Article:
“Ako, I’ll just prepare the charges. Kapag hindi tayo nagka-intindihan dito (if we fail to reach an agreement), economic plunder. Economic plunder there is no bail,” he said.

The President made the declaration at the launch of The Tent and the birthday bash for former Senate president Manny Villar at the family-owned Vista Global South in Las Piñas Thursday evening.

“I will order the Armed Forces to operate your water. Sige sundalo (Go ahead soldier), take over kayo,” he said. 

“And I will declare the suspension of the writ of habeas corpus but only against economic saboteurs. It will not include the NPAs because they are nosy,” he said. “And I will arrest all of you, I want to see billionaires in jail.”

He said he had also broached the idea to members of the Presidential Security Group during their “night with the President” last Wednesday.

Meanwhile, Sen. Christopher “Bong” Go said the decision of the MWSS to cancel the extension of contracts of the two water concessionaires should not be used to justify an increase in water rates,

“They promised our President they will no longer claim the compensation they got from the arbitral ruling, waive it, that they will not increase their rates in January. So why are they threatening the President and the people that they will hike their rates because of the cancellation?” Go said.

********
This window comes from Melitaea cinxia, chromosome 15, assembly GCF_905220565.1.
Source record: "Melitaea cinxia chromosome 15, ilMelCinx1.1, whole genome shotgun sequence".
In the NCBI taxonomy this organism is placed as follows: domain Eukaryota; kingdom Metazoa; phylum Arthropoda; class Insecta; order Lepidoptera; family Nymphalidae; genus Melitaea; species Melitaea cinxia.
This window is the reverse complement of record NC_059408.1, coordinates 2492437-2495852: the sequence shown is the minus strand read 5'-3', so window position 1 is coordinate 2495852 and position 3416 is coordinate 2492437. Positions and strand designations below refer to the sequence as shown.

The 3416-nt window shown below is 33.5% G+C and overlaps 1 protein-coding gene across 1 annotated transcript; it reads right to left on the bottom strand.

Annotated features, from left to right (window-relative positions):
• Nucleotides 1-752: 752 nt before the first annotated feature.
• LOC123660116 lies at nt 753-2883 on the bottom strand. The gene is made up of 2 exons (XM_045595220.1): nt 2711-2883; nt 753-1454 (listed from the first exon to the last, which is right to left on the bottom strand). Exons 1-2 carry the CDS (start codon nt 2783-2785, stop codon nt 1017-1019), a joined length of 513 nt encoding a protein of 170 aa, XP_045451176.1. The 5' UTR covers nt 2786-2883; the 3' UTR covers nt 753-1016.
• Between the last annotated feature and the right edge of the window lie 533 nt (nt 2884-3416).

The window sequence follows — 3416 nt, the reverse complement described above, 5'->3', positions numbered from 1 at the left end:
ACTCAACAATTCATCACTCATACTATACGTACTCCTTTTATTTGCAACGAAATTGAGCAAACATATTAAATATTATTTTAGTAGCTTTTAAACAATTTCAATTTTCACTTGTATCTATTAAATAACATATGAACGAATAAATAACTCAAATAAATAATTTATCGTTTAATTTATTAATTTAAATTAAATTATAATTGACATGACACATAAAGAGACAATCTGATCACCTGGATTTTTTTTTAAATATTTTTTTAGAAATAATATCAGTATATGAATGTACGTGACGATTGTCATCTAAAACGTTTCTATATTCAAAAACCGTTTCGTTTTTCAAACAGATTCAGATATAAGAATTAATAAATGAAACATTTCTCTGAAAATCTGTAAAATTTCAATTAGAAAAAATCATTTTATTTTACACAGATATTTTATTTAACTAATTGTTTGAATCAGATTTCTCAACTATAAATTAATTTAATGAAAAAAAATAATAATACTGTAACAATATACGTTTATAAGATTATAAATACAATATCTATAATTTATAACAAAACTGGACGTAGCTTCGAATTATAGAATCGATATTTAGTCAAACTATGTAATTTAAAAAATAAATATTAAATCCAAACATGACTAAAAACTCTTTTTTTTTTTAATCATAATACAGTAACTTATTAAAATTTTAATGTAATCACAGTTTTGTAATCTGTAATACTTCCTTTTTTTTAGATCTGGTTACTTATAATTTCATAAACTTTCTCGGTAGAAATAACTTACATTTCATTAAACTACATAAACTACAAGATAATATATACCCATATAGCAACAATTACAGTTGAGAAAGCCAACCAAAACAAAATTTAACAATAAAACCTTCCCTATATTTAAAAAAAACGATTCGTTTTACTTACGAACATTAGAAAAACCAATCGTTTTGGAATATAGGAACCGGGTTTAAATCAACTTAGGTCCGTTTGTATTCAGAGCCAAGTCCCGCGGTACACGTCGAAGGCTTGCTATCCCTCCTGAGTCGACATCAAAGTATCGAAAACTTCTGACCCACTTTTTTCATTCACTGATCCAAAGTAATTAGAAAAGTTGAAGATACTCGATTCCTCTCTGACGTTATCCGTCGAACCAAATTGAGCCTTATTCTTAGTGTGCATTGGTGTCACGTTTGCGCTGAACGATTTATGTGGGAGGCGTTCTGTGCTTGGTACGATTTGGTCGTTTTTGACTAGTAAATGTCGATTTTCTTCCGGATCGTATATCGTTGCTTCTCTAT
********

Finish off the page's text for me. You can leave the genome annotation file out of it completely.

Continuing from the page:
“It won’t help making threats to the people. Fix our services first. That’s what our people are waiting for – good service, no water shortage or interruptions,” he said.

Justice Secretary Menardo Guevarra, meanwhile, said he has asked Undersecretary Emmeline Aglipay-Villar to inhibit from the groups tasked with reviewing the concession agreements with Maynilad and Manila Water.

“I requested Usec. Villar to inhibit herself na lang to dispel suspicions that the DOJ contract review may not be completely objective due to an alleged possible conflict of interest,” Guevarra told reporters.

Guevarra’s statement came in the wake of reports that a Villar-led company is reportedly set to take over the water concessions.

Aglipay-Villar is the wife of Public Works Secretary Mark Villar, whose family owns water utility company Prime Water Infrastructure Corp.  – Christina Mendez, Paolo Romero, Edu Punay, Robertzon Ramirez